The great part about TTRPGs is that your character is never alone. You can lean on your friends and companions to help influence and guide your character in a way that helps them overcome their obstacles. The whole point of the trope is that something forces the hero’s hand and makes them accept their fate. This could be an adventure, it could be their friends, or it could be anything in-between.

This is not a trope for a static character that does not change their personality or world views throughout the campaign. In order to succeed in playing a reluctant hero, your character will eventually have to become a hero in the end.


The reluctant hero is a trope that is pretty difficult to pull off. This is because it relies on not only your role-playing ability but your entire party’s. Your group all wants to save the day, and their job is to help you get to that conclusion as well. In the end, this makes the journey that much more rewarding once your character becomes a full-fledged hero.

In my game, my character’s background was that he ran away when things got tough or uncomfortable. His family? He ran away from home rather than help his parents with their livelihood. His friends he met while running away? He ran away from them when things got dangerous and never looked back. However, with his adventuring party, they didn’t give him that option. Every time he fell they were there for him and in the end, he realized that he had to be there for them too.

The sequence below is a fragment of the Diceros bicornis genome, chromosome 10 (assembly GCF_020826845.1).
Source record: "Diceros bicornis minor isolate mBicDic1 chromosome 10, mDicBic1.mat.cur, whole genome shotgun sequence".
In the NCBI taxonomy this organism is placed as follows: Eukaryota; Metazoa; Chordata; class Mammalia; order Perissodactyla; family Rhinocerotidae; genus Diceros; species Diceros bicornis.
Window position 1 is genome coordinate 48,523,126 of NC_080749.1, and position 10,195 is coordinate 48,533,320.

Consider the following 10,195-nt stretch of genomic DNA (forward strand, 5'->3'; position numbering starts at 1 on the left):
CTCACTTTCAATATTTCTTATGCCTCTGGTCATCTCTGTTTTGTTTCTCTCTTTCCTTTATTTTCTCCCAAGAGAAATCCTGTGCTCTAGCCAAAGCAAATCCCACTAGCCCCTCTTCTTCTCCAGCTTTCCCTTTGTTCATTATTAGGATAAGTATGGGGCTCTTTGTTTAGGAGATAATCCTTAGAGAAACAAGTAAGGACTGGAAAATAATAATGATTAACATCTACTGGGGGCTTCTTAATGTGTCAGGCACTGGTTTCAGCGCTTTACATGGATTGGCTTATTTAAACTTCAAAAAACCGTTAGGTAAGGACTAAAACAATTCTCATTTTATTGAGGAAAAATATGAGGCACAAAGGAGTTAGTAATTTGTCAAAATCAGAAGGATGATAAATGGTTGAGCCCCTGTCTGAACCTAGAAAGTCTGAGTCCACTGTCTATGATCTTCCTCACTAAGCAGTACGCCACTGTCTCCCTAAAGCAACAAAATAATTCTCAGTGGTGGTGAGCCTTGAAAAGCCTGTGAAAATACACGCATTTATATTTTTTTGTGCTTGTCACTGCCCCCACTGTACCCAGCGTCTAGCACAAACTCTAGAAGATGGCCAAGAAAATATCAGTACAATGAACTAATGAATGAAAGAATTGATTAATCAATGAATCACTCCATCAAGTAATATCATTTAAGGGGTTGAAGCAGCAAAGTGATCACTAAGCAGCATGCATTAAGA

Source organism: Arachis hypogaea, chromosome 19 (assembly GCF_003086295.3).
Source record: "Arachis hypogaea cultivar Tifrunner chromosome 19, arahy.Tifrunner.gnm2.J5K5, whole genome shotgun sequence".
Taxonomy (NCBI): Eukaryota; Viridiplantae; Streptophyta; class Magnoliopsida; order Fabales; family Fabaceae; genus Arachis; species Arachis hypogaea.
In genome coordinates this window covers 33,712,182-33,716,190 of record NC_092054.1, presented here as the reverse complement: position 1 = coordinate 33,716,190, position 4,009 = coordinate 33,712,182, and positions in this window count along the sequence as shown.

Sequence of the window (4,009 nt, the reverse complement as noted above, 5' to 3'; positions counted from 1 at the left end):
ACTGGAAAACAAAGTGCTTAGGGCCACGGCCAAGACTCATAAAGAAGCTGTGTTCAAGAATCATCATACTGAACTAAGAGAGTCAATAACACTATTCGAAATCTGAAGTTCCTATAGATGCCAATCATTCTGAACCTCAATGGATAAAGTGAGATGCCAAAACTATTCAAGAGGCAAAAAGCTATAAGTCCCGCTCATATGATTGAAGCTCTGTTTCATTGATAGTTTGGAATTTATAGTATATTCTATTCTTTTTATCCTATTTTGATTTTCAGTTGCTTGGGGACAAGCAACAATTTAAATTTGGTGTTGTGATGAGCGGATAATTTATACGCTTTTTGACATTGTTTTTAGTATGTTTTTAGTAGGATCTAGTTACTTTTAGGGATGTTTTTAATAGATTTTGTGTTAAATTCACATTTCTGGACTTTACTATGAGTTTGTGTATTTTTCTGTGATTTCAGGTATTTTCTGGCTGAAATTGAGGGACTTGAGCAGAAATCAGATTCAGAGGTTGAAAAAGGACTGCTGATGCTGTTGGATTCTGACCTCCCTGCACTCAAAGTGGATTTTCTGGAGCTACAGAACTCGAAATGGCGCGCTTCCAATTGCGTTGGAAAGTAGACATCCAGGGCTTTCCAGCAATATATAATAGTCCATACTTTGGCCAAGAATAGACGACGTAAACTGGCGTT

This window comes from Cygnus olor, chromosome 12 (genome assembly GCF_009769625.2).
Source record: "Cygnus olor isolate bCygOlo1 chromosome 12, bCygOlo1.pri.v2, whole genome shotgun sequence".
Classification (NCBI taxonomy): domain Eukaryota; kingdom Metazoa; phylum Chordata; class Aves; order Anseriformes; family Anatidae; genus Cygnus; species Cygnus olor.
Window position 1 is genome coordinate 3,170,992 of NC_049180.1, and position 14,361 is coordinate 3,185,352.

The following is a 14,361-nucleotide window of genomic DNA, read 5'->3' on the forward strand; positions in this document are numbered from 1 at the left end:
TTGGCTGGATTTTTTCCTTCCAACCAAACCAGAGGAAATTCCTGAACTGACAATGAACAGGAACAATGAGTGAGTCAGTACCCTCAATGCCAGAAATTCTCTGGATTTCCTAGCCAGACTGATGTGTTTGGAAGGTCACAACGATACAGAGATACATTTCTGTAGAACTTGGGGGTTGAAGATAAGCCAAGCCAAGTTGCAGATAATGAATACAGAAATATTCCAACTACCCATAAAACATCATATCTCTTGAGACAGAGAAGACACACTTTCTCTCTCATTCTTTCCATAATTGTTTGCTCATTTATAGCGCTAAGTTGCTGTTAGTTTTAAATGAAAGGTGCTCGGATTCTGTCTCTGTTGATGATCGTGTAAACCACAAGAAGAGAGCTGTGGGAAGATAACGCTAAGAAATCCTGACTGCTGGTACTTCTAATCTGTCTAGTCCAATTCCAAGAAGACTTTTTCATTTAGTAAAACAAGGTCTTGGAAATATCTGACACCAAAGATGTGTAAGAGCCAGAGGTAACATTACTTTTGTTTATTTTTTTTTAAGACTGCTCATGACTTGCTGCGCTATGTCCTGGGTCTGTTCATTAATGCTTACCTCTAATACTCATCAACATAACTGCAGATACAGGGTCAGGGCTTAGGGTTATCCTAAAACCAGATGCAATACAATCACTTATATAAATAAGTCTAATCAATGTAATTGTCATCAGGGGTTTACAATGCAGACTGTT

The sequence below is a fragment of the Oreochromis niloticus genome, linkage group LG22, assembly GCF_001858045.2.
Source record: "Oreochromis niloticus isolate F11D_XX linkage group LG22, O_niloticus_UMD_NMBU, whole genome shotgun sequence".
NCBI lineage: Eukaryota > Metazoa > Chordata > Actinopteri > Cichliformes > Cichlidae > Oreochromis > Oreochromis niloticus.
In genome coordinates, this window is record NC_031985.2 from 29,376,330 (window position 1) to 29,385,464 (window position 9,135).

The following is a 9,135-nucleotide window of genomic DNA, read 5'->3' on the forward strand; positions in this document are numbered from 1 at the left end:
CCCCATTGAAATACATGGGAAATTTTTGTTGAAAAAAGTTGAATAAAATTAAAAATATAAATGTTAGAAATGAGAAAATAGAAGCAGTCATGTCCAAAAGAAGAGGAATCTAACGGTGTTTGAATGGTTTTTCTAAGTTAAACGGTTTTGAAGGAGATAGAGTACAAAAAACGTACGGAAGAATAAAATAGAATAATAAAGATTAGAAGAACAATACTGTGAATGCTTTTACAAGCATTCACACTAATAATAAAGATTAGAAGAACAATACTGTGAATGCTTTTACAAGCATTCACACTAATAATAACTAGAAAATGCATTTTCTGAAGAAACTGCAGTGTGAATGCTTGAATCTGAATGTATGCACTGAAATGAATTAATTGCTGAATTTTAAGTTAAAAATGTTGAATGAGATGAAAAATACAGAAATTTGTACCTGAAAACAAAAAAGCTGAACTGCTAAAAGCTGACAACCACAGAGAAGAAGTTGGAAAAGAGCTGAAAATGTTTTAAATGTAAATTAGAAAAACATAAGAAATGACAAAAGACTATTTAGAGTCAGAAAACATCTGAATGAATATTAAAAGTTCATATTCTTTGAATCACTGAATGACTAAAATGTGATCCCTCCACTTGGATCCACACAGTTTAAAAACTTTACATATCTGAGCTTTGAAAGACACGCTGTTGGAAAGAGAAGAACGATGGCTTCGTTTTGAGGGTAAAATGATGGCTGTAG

Maybe I was a bit tough on the orc “wizard” trope. If your group is new to RPGs you could totally get away with it for a campaign and everyone would find it hysterical.

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One Comment

  1. stevenneiman says:

    I think that most of this advice applies generally to PCs with potentially problematic flaws. If the game is a long runner, you should build the character with avenues for them to grow and improve on those flaws. It ensures that there’s an out when the challenges created by their behavior go from fun to annoying (for the other players, that is. Players can have a wonderful time watching their characters suffer and that’s great), and the difficulties they create make the character development feel more real and thus easier for other players to get on board with.